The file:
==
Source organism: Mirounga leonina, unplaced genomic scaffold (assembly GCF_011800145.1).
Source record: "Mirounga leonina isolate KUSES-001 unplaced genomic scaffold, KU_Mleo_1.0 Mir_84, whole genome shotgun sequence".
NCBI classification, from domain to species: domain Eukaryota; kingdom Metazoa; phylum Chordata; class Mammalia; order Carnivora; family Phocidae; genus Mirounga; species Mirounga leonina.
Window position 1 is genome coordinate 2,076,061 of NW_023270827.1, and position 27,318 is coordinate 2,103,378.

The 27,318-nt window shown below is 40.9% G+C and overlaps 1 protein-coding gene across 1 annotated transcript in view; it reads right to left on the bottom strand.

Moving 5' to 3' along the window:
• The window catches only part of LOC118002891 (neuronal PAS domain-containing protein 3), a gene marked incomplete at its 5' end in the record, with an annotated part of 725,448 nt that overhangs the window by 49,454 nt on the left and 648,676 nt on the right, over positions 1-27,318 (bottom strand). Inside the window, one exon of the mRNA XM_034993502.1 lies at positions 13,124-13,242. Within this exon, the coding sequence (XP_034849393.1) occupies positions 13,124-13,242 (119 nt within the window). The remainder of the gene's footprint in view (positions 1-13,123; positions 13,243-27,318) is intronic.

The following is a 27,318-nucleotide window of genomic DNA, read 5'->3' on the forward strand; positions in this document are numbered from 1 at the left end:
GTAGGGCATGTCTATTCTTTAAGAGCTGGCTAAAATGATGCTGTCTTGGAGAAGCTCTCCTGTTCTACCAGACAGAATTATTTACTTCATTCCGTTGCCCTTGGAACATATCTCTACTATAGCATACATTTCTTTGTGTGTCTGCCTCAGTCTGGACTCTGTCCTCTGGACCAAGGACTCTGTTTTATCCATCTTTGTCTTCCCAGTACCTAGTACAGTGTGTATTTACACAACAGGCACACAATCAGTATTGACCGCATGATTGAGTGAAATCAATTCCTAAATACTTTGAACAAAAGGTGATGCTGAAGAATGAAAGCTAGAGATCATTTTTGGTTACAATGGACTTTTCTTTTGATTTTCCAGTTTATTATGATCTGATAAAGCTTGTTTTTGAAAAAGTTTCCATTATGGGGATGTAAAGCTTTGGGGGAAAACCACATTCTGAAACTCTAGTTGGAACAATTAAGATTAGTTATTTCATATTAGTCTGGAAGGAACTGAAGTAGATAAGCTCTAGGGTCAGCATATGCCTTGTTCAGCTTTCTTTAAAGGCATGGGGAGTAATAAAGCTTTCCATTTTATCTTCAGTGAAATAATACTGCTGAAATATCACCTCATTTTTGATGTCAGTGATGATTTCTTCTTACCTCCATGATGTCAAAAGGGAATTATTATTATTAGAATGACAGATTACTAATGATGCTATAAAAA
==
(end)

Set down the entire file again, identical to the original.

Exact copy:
Source organism: Mirounga leonina, unplaced genomic scaffold (assembly GCF_011800145.1).
Source record: "Mirounga leonina isolate KUSES-001 unplaced genomic scaffold, KU_Mleo_1.0 Mir_84, whole genome shotgun sequence".
NCBI classification, from domain to species: domain Eukaryota; kingdom Metazoa; phylum Chordata; class Mammalia; order Carnivora; family Phocidae; genus Mirounga; species Mirounga leonina.
Window position 1 is genome coordinate 2,076,061 of NW_023270827.1, and position 27,318 is coordinate 2,103,378.

The 27,318-nt window shown below is 40.9% G+C and overlaps 1 protein-coding gene across 1 annotated transcript in view; it reads right to left on the bottom strand.

Moving 5' to 3' along the window:
• The window catches only part of LOC118002891 (neuronal PAS domain-containing protein 3), a gene marked incomplete at its 5' end in the record, with an annotated part of 725,448 nt that overhangs the window by 49,454 nt on the left and 648,676 nt on the right, over positions 1-27,318 (bottom strand). Inside the window, one exon of the mRNA XM_034993502.1 lies at positions 13,124-13,242. Within this exon, the coding sequence (XP_034849393.1) occupies positions 13,124-13,242 (119 nt within the window). The remainder of the gene's footprint in view (positions 1-13,123; positions 13,243-27,318) is intronic.

The following is a 27,318-nucleotide window of genomic DNA, read 5'->3' on the forward strand; positions in this document are numbered from 1 at the left end:
GTAGGGCATGTCTATTCTTTAAGAGCTGGCTAAAATGATGCTGTCTTGGAGAAGCTCTCCTGTTCTACCAGACAGAATTATTTACTTCATTCCGTTGCCCTTGGAACATATCTCTACTATAGCATACATTTCTTTGTGTGTCTGCCTCAGTCTGGACTCTGTCCTCTGGACCAAGGACTCTGTTTTATCCATCTTTGTCTTCCCAGTACCTAGTACAGTGTGTATTTACACAACAGGCACACAATCAGTATTGACCGCATGATTGAGTGAAATCAATTCCTAAATACTTTGAACAAAAGGTGATGCTGAAGAATGAAAGCTAGAGATCATTTTTGGTTACAATGGACTTTTCTTTTGATTTTCCAGTTTATTATGATCTGATAAAGCTTGTTTTTGAAAAAGTTTCCATTATGGGGATGTAAAGCTTTGGGGGAAAACCACATTCTGAAACTCTAGTTGGAACAATTAAGATTAGTTATTTCATATTAGTCTGGAAGGAACTGAAGTAGATAAGCTCTAGGGTCAGCATATGCCTTGTTCAGCTTTCTTTAAAGGCATGGGGAGTAATAAAGCTTTCCATTTTATCTTCAGTGAAATAATACTGCTGAAATATCACCTCATTTTTGATGTCAGTGATGATTTCTTCTTACCTCCATGATGTCAAAAGGGAATTATTATTATTAGAATGACAGATTACTAATGATGCTATAAAAA